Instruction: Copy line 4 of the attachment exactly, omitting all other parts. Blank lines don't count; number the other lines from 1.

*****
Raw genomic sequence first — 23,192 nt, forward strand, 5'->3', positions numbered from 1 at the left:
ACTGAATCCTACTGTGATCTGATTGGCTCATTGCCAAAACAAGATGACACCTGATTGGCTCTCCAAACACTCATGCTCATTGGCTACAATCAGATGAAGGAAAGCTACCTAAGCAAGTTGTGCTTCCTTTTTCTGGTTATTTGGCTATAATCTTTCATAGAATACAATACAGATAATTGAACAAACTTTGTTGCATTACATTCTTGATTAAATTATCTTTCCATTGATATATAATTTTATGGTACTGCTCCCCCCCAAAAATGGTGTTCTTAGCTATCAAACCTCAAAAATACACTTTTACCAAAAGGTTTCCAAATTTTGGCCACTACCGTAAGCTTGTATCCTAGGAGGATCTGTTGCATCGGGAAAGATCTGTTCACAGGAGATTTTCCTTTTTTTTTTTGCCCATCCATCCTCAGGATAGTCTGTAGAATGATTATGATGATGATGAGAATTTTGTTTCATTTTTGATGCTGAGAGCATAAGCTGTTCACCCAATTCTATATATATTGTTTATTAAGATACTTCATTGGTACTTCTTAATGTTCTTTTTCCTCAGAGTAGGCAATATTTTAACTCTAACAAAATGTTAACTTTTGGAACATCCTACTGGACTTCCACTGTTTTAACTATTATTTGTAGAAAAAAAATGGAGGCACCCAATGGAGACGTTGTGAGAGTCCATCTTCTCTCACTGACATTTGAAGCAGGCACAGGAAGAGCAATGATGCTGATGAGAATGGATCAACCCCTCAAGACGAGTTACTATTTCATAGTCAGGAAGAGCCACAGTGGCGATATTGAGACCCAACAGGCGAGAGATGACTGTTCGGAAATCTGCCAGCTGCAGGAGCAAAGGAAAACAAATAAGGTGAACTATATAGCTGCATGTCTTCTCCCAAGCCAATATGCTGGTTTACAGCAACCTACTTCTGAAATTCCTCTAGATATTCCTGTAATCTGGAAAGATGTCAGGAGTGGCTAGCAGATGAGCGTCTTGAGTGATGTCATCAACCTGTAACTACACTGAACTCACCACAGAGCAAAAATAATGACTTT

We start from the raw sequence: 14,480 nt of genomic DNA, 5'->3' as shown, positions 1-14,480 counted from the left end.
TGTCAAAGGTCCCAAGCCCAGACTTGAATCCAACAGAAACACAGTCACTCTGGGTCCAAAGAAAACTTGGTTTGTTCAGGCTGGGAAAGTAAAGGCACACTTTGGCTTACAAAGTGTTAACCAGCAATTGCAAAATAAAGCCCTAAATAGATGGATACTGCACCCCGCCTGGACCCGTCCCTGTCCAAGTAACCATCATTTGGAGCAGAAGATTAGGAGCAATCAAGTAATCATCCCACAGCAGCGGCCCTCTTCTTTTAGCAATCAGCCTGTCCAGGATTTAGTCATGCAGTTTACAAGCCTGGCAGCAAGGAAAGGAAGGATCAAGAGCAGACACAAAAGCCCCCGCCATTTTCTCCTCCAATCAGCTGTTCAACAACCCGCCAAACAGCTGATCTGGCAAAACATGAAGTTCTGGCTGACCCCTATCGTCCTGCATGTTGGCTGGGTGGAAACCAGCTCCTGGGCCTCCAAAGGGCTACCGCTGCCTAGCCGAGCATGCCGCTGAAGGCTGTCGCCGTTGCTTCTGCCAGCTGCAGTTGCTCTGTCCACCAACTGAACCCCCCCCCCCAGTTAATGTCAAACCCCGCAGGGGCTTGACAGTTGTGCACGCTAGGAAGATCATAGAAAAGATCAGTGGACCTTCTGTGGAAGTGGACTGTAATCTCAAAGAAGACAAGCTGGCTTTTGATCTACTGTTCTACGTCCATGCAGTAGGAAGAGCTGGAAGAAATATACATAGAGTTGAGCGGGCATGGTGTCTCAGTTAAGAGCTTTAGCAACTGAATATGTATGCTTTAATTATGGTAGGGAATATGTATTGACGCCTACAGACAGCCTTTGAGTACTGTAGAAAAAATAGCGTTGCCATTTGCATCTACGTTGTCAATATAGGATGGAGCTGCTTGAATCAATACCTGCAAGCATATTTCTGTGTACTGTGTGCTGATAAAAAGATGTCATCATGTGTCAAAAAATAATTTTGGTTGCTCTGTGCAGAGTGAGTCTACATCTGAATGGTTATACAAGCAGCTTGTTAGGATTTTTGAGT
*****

TGTCAAAGGTCCCAAGCCCAGACTTGAATCCAACAGAAACACAGTCACTCTGGGTCCAAAGAAAACTTGGTTTGTTCAGGCTGGGAAAGTAAAGGCACACTTTGGCTTACAAAGTGTTAACCAGCAATTGCAAAATAAAGCCCTAAATAGATGGATACTGCACCCCGCCTGGACCCGTCCCTGTCCAAGTAACCATCATTTGGAGCAGAAGATTAGGAGCAATCAAGTAATCATCCCACAGCAGCGGCCCTCTTCTTTTAGCAATCAGCCTGTCCAGGATTTAGTCATGCAGTTTACAAGCCTGGCAGCAAGGAAAGGAAGGATCAAGAGCAGACACAAAAGCCCCCGCCATTTTCTCCTCCAATCAGCTGTTCAACAACCCGCCAAACAGCTGATCTGGCAAAACATGAAGTTCTGGCTGACCCCTATCGTCCTGCATGTTGGCTGGGTGGAAACCAGCTCCTGGGCCTCCAAAGGGCTACCGCTGCCTAGCCGAGCATGCCGCTGAAGGCTGTCGCCGTTGCTTCTGCCAGCTGCAGTTGCTCTGTCCACCAACTGAACCCCCCCCCCCAGTTAATGTCAAACCCCGCAGGGGCTTGACAGTTGTGCACGCTAGGAAGATCATAGAAAAGATCAGTGGACCTTCTGTGGAAGTGGACTGTAATCTCAAAGAAGACAAGCTGGCTTTTGATCTACTGTTCTACGTCCATGCAGTAGGAAGAGCTGGAAGAAATATACATAGAGTTGAGCGGGCATGGTGTCTCAGTTAAGAGCTTTAGCAACTGAATATGTATGCTTTAATTATGGTAGGGAATATGTATTGACGCCTACAGACAGCCTTTGAGTACTGTAGAAAAAATAGCGTTGCCATTTGCATCTACGTTGTCAATATAGGATGGAGCTGCTTGAATCAATACCTGCAAGCATATTTCTGTGTACTGTGTGCTGATAAAAAGATGTCATCATGTGTCAAAAAATAATTTTGGTTGCTCTGTGCAGAGTGAGTCTACATCTGAATGGTTATACAAGCAGCTTGTTAGGATTTTTGAGT